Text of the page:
What's wrong with people getting a big bonus?
Last updated at 11:39, Wednesday, 08 February 2012
They say that if you pay peanuts you get monkeys. That’s the argument in favour of high salaries and massive bonuses for top bankers and company directors.
But these days, when thousands of people are suffering a pay freeze and joblessness creeps towards 1980s levels, can bonuses to people on already huge salaries ever be justified?
Not to two Cumbrian trade union officials. Deborah Hamilton of Unison and Willie Whalen of builders’ union UCATT both condemn them as “immoral”.
Yet two of our highly paid bosses seem to have taken the objections on board, and have turned down their bonuses this year.
Stephen Hester, chief executive of Royal Bank of Scotland, has handed back his bonus of £963,000 – which would almost have doubled his salary.
And Sir David Higgins, his counterpart at Network Rail, who is expected to be offered £340,000, has promised that he and other directors will donate theirs to a safety fund for level crossings.
But as Mrs Hamilton points out, they are the exceptions. She is secretary of the Cumbria County branch of Unison, representing thousands of council workers who haven’t had a pay rise for two years yet have seen prices go up relentlessly. So she describes the bonuses as “morally wrong”.
Mrs Hamilton says: “We’ve seen a sharp rise in the cost of living, day to day products are getting very expensive, so a pay freeze is effectively getting a pay cut.
“The value of a banker’s job is being considered higher than the value of a care worker, or a teaching assistant, or a social worker – people who are on the front line, and give the most valuable support to vulnerable people.
“They are not after a bonus for the work they do. They just want their salaries to keep up with inflation.”
And she sees Mr Hester’s and Sir David’s refusals of their bonuses as empty gestures. “It was only because of political pressure. Plenty of others are accepting theirs. We find it almost disgusting.”
Nonetheless no-one could argue that it’s easy being the boss of a troubled organisation like RBS or Network Rail. Many believe that to get the best people in the top jobs, high salaries and generous bonuses have to be offered. If one company won’t offer them then they will move to another that will.
The argument over bonuses first arose with bankers – who many blame for our current economic woes – but as Suzanne Caldwell of Cumbria Chamber of Commerce explains: “It is now emerging into a wider debate about bonuses elsewhere in the economy.”
Many organisations offer them, not all at the high levels offered to Mr Hester and Sir David, and she says: “Businesses need to be able to reward staff – at all levels – for their contribution, and to attract and retain the right calibre of people.”
Nor should they all be tarred with the same brush. “We must not allow this issue to spiral into a demonisation of those who work extremely hard, take calculated risks and are rewarded for their success – whether small business owners or those running large corporates. Business is fundamental to our economic recovery.”
However RBS is 82 per cent owned by the public, and Mrs Caldwell argues that this gives us more right to take an interest in what it does.
“For most businesses bonuses are a matter for their boards and their shareholders. The area that’s most contentious is around the payment of bonuses where a business is seen not to be performing – particularly when the business is largely or wholly publicly funded. This does need to be looked at seriously and logically.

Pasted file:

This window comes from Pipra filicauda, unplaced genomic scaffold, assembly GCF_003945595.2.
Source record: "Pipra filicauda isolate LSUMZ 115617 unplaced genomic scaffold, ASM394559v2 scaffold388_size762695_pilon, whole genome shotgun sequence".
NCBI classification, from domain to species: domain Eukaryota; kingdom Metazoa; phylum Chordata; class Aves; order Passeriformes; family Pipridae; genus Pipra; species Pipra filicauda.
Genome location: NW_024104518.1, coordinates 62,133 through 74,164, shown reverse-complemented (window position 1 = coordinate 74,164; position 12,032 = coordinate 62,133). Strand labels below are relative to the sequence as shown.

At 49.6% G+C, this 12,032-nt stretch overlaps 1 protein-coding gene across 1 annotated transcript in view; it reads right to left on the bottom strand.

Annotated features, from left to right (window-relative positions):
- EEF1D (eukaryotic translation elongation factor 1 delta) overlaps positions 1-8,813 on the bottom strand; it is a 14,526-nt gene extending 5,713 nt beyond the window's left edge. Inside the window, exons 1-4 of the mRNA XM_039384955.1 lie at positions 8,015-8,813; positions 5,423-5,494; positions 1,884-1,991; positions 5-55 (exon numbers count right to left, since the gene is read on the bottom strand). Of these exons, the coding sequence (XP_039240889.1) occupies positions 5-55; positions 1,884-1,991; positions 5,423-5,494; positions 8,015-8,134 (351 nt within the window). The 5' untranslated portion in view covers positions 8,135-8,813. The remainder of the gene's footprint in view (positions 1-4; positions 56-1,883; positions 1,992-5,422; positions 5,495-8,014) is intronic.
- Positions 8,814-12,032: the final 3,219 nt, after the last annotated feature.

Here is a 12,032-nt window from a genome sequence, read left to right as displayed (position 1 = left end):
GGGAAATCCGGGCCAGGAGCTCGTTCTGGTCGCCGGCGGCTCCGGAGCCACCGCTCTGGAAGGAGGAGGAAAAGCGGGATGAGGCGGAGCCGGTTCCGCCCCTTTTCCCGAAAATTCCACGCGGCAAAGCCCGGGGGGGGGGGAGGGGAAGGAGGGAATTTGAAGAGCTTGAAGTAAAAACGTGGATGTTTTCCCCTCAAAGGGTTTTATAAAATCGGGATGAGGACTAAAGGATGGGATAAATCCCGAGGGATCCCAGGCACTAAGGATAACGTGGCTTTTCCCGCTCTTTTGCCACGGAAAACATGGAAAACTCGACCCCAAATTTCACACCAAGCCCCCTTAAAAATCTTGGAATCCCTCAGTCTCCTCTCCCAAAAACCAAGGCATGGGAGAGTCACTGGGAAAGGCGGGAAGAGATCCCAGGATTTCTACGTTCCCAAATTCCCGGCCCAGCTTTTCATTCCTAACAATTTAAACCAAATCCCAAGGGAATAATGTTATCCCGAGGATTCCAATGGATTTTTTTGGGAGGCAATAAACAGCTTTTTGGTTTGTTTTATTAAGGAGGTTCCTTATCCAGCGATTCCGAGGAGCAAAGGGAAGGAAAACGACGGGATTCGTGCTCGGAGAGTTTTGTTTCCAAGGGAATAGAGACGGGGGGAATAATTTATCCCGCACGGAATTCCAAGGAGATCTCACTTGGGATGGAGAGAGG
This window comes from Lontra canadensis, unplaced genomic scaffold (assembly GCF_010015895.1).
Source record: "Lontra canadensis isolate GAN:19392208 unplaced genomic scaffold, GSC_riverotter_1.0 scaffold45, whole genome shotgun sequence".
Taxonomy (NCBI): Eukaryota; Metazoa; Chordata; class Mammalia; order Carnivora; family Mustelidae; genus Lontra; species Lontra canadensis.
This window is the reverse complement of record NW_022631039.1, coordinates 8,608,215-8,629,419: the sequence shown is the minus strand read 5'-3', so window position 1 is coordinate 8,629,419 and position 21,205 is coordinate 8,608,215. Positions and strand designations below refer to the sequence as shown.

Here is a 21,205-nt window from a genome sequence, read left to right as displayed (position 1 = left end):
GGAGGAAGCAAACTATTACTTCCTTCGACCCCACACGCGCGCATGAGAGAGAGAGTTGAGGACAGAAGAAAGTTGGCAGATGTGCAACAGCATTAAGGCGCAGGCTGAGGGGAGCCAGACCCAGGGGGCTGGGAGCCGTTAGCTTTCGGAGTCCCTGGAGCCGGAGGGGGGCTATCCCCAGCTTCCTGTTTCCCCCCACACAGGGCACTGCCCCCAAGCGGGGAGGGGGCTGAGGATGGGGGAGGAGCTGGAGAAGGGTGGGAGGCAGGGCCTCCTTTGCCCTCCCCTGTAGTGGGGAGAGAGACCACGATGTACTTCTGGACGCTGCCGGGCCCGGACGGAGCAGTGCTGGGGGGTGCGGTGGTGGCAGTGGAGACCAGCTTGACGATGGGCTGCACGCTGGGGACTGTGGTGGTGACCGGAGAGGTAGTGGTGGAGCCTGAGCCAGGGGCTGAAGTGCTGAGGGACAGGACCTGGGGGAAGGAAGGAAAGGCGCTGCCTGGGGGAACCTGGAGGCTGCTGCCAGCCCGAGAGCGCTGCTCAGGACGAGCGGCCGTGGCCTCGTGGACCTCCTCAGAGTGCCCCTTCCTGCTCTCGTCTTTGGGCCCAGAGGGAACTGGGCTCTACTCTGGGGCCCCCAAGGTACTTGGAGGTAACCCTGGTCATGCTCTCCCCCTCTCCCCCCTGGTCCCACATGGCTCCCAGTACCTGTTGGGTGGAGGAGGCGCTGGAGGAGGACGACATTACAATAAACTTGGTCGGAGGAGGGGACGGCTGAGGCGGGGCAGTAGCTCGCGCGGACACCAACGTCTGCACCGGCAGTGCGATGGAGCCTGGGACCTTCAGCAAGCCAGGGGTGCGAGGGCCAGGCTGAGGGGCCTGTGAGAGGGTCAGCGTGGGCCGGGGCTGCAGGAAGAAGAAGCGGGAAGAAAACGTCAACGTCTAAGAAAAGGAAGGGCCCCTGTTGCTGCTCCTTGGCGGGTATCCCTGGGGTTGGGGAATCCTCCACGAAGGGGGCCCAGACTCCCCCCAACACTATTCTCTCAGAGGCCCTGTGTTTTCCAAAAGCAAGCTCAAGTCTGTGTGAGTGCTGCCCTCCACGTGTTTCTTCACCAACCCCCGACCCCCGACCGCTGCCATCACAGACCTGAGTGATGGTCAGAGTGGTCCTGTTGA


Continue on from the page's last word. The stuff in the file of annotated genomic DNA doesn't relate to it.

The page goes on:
“If you are shedding staff or cutting salaries then personally I think they are very difficult to justify.”
Perhaps what people object to most is not the principle of bonuses, but the high level of some of them. Cumberland Building Society pays bonuses, but deputy chief executive John Leveson points out that they have never been controversially high – and all staff, not just the bosses, can qualify for them.
“We have only ever had very modest bonuses, so it’s not something that has been an issue for us,” he says. “We pay bonuses at all different levels, throughout the company.”
But what other companies do should be up to them, he adds.
“It really has to be a matter for their boards, their remuneration committees and their shareholders, if they have shareholders, to decide what they think is appropriate.”
To Willie Whalen, Labour county councillor and branch secretary of UCATT, high-level bonuses make a mockery of David Cameron’s claim that ‘we’re all in this together’.
“For a cabinet full of millionaires to say we all have to take the pain is just arrogance,” Mr Whalen says.
“There are people who have lost their homes and lost their jobs, who are in real financial difficulties – and then they see these bonuses going to the people they feel are to blame. That is politically and morally wrong.”
Like Mrs Hamilton he regards the rejections of bonuses by Mr Hester and Sir David as the result of political and media pressure rather than selflessness.
“I’m pleased that they’ve done it. But they are not making some tremendous sacrifice. Who knows what benefits they’re going to receive in the future?”
First published at 11:29, Wednesday, 08 February 2012
Published by http://www.newsandstar.co.uk
Have your say
bonuses are meant as an incentive to work harder. I can understand the justification of rewarding workers with bonuses, but if that worker is already on a high salary should they be rewarded at all? it seems like a slap in the face to the working class!
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